Gen. David Petraeus: The right commander for Afghanistan

By David Ignatius
Thursday, June 24, 2010; A21

Gen. David Petraeus didn't sign on as the new Afghanistan commander because he expects to lose.

That's the boldest aspect of President Obama's decision: He has put a troubled Afghanistan campaign in the hands of a man who bent what looked like failure in Iraq toward an acceptable measure of success. Obama has doubled down on his bet, much as George W. Bush did with his risky surge of troops in Iraq under Petraeus's command.

Here's a simple way to think about the change of command: If the Taliban sold stock, its price would surely have fallen after Wednesday's announcement. It's hard to see how Petraeus can rejigger the pieces of this puzzle, but as I've heard him say: "The thing about winners is that they know how to win."

Petraeus is, among other things, the most deft political figure I've seen in uniform. In just two years he has gone from being Bush's go-to general to Obama's. He accomplished that transition with some artful dancing, to be sure. But he always remembered that no matter how much of a military rock star he might have become (and how much envy and resentment that created among some of his peers), he still worked for civilian leadership, one president at a time.

If I were Petraeus, I would have bargained for one thing before agreeing to replace Gen. Stanley McChrystal as commander of U.S. forces in Afghanistan: the time needed to succeed. That means a flexible, conditions-based interpretation of Obama's July 2011 timetable for beginning to withdraw troops.

Petraeus offered a carefully worded, deliberately ambiguous formula when he testified before the House and Senate Armed Services committees last week: "It is important that July 2011 be seen for what it is: the date when a process begins, based on conditions, not the date when the U.S. heads for the exits." The administration is still split on what this means -- and it's Petraeus's biggest potential problem.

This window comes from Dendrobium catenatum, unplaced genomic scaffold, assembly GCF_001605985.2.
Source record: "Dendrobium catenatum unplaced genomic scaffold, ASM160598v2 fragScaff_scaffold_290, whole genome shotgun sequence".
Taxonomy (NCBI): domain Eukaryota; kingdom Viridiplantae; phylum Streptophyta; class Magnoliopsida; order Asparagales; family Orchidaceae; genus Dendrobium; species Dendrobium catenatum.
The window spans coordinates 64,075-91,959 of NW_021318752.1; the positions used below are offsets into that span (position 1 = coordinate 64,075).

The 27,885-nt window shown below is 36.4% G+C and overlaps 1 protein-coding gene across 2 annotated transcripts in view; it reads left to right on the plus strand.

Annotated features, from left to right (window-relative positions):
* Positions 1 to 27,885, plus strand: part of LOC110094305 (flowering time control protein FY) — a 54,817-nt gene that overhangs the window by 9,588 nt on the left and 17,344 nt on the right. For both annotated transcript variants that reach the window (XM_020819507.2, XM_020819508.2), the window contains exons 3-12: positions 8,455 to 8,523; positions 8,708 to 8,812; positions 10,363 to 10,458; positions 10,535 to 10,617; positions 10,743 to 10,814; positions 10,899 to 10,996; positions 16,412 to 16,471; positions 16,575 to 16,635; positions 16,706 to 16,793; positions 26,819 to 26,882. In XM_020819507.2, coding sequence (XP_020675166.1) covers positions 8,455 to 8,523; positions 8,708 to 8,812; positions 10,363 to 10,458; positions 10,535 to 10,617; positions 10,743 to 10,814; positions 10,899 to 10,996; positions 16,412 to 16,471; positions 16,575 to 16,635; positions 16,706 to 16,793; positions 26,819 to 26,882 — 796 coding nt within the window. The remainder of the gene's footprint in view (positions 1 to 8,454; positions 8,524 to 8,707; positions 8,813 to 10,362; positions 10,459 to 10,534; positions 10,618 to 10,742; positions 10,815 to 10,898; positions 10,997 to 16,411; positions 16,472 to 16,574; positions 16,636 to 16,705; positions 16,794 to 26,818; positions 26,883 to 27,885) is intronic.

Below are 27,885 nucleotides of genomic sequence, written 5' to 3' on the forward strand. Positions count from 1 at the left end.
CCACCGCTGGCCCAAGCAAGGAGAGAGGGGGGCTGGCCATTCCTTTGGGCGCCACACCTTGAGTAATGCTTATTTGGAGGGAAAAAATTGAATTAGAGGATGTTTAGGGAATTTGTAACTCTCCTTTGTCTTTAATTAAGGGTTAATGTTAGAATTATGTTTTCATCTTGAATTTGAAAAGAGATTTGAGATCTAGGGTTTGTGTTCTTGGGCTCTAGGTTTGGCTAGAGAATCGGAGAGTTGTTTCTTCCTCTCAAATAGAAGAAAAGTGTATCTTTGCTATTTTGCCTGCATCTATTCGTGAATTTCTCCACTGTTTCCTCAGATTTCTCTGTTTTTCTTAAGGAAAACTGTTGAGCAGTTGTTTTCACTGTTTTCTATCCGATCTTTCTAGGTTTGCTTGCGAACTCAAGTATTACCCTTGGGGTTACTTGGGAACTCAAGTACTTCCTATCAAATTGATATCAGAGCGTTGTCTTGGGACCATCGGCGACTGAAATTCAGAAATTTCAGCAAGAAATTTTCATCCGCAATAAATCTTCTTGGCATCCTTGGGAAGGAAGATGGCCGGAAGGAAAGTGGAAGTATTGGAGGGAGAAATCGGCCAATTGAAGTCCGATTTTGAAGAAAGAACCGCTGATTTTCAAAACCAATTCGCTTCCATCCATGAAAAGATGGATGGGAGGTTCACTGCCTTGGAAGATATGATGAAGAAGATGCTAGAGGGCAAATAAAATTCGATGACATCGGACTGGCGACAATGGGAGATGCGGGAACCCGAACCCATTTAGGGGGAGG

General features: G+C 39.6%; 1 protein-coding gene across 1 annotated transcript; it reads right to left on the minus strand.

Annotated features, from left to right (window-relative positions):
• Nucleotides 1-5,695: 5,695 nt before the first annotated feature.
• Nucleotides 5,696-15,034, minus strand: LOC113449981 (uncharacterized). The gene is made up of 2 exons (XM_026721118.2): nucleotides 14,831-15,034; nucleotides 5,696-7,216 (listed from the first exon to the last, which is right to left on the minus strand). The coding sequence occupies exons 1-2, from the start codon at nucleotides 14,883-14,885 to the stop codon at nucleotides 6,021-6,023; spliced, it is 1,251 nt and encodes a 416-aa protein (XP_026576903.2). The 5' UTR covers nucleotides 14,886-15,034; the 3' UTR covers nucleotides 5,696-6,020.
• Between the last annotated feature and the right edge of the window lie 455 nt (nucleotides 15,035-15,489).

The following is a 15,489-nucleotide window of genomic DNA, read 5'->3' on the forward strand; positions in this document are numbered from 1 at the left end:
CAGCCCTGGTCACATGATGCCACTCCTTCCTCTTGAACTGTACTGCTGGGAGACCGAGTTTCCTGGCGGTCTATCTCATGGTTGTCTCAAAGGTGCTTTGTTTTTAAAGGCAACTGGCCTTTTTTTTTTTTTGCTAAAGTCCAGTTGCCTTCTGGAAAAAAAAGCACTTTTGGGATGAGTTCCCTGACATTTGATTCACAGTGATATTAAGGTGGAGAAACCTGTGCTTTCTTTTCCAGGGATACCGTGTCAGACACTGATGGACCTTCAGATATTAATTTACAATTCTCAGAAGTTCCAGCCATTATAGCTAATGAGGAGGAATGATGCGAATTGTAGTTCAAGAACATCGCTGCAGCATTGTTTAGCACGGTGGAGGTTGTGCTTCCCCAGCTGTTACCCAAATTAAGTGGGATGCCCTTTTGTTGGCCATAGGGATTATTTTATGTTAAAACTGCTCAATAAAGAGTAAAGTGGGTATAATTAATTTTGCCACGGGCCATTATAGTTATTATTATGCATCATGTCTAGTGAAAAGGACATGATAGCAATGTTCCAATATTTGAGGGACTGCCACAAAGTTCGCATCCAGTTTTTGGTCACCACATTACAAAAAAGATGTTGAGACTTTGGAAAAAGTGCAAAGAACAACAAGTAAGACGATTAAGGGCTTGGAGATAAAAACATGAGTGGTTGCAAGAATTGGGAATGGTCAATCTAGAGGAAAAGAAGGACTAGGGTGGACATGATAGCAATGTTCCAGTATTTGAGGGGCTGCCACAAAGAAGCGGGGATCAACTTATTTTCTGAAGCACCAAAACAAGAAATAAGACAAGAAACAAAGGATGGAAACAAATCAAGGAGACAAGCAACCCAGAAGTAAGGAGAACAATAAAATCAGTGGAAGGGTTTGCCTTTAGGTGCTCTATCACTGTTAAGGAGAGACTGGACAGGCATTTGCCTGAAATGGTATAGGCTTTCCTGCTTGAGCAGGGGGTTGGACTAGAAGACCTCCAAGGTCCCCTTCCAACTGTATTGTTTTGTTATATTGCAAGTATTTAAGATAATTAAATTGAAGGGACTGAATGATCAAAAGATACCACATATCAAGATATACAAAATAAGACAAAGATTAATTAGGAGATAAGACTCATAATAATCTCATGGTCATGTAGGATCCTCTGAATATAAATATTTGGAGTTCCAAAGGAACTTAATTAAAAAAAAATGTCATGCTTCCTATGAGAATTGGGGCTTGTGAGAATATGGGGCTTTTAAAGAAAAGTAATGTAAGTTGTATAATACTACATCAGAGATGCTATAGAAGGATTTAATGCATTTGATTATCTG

Petraeus watched McChrystal's troubles with mounting concern. For someone as attuned to political nuance as Petraeus, it was a shock to see McChrystal stumble in his public statements -- and allow his aides to speak to Rolling Stone in language that bordered on insubordination. Petraeus, surely the most media-savvy commander in uniform, will not make those mistakes.

I've traveled extensively with Petraeus over the past six years in Iraq and Afghanistan. What stands out, beyond his extraordinary ambition and willpower, is his willingness to experiment -- especially when the chips are down. In putting together the surge strategy, he gathered a team of iconoclasts -- officers who were willing to think outside the box about what would work.

Creativity will be crucial in Afghanistan, where the strategy McChrystal devised is, frankly, spinning its wheels. I would bet that Petraeus will put more emphasis on bottom-up experiments. He's good at working both sides of the street -- placating presidents and prime ministers while he dickers with local militia leaders.

Petraeus is also an operator, in the sense that he likes to use back-channel emissaries to communicate with a wide range of players. That strategic edge has been missing in our Afghanistan policy, and it will become crucial next year, as we enter a likely phase of contact with the Taliban and its allies to explore a possible reconciliation deal. Nobody in the U.S. military is better at the mix of fighting and talking in such ambiguous situations.

Petraeus must now bring order to the discordant members of Obama's "team of rivals" on Afghan policy. The new commander understands, too, that this strategy might better be called "Pak-Af," since the key to success is Pakistani willingness to close the Taliban's havens in the tribal areas. He also has a clear vision of how the Kandahar campaign must unfold, with U.S. and Afghan forces working together in "joint security stations" across the city, as happened in Baghdad during the surge.

Traveling with Petraeus in Afghanistan last October, I watched as he turned a routine visit to the wondrously named village of Baraki Barak into a lesson in hands-on counterinsurgency. He drank glass after glass of tea from dirty mugs, scarfed down loaves of flatbread, breathed the place in whole -- all to give the residents a personal sense of the American mission. That's the creative, manipulative, media-age commander that Obama has chosen for Kabul.

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